# How do you use the limit comparison test to determine if #Sigma 1/(n(n^2+1))# from #[1,oo)# is convergent or divergent?

The series:

is convergent.

The limit comparison test states that if we have two series with positive terms:

where the limit:

exists and is finite, then if one series converges, the other is also convergent.

Given:

we can choose:

that we know is convergent based on the p-series test and verify that:

So the series:

is convergent.

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To use the limit comparison test to determine the convergence or divergence of the series ( \sum_{n=1}^{\infty} \frac{1}{n(n^2+1)} ), we compare it to a known series whose convergence behavior is understood.

Let's compare it to the series ( \sum_{n=1}^{\infty} \frac{1}{n^3} ).

We calculate the limit:

[ \lim_{n \to \infty} \frac{\frac{1}{n(n^2+1)}}{\frac{1}{n^3}} = \lim_{n \to \infty} \frac{n^3}{n(n^2+1)} = \lim_{n \to \infty} \frac{n^2}{n^2+1} ]

This limit is equal to 1, which means that the two series behave similarly. Since the series ( \sum_{n=1}^{\infty} \frac{1}{n^3} ) is known to be convergent (it is a p-series with ( p = 3 ) and ( p > 1 )), by the limit comparison test, the original series ( \sum_{n=1}^{\infty} \frac{1}{n(n^2+1)} ) is also convergent.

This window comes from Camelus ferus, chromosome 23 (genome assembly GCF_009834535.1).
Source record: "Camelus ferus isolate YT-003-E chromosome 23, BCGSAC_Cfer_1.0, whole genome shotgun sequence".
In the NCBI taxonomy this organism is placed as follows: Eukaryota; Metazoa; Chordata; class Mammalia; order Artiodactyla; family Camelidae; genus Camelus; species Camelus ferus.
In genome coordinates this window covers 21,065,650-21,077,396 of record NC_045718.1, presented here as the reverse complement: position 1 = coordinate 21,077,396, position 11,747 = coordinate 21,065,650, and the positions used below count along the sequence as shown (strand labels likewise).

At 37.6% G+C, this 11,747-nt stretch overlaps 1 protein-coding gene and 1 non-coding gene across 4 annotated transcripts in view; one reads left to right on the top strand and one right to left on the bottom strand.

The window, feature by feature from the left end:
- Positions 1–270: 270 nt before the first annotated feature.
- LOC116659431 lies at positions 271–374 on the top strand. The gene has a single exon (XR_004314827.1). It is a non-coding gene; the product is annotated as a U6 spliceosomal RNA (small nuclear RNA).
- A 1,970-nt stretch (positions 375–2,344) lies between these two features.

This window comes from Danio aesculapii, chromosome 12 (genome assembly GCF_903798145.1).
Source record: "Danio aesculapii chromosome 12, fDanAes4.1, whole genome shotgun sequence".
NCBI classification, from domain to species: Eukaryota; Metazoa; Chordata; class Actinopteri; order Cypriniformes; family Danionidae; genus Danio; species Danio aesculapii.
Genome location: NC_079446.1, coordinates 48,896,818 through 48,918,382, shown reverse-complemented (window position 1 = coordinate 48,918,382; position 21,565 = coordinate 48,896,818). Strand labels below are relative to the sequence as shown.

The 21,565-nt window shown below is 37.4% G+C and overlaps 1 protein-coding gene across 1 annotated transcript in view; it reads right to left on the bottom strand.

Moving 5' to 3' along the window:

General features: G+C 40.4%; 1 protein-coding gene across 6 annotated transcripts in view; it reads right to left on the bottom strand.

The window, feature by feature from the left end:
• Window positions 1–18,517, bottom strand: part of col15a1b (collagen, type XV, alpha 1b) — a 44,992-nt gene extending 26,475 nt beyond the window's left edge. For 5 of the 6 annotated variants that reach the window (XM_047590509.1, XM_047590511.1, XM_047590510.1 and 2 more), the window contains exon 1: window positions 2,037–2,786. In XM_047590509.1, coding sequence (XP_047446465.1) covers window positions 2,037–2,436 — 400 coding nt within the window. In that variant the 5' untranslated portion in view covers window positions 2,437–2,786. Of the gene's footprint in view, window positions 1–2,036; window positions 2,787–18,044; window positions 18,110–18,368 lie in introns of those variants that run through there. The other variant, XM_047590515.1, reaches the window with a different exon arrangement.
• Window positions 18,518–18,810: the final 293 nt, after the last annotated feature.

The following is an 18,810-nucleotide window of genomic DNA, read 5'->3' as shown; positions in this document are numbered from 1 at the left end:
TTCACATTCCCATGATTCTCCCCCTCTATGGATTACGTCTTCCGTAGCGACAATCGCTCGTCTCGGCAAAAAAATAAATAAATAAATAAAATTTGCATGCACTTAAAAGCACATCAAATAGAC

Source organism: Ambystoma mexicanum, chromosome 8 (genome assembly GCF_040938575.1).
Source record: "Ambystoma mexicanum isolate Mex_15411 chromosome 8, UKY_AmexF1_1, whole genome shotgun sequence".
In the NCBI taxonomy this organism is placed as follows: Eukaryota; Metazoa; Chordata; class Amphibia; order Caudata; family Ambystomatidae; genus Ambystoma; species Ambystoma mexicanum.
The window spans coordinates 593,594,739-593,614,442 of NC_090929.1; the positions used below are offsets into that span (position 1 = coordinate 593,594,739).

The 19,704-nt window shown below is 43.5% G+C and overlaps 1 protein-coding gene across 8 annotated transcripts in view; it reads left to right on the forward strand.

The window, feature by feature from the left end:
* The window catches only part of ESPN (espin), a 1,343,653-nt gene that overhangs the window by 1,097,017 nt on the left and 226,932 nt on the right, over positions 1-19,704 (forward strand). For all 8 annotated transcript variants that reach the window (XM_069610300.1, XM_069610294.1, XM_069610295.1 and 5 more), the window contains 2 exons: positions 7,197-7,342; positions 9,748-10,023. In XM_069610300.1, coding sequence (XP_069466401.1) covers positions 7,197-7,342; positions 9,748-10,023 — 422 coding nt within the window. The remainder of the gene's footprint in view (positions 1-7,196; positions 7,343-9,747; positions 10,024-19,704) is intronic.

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When evaluating a one-sided limit, you need to be careful when a quantity is approaching zero since its sign is different depending on which way it is approaching zero from. Let us look at some examples.

When evaluating a one-sided limit, you need to be careful when a quantity is approaching zero since its sign is different depending on which way it is approaching zero from. Let us look at some examples.

When evaluating a one-sided limit, you need to be careful when a quantity is approaching zero since its sign is different depending on which way it is approaching zero from. Let us look at some examples.

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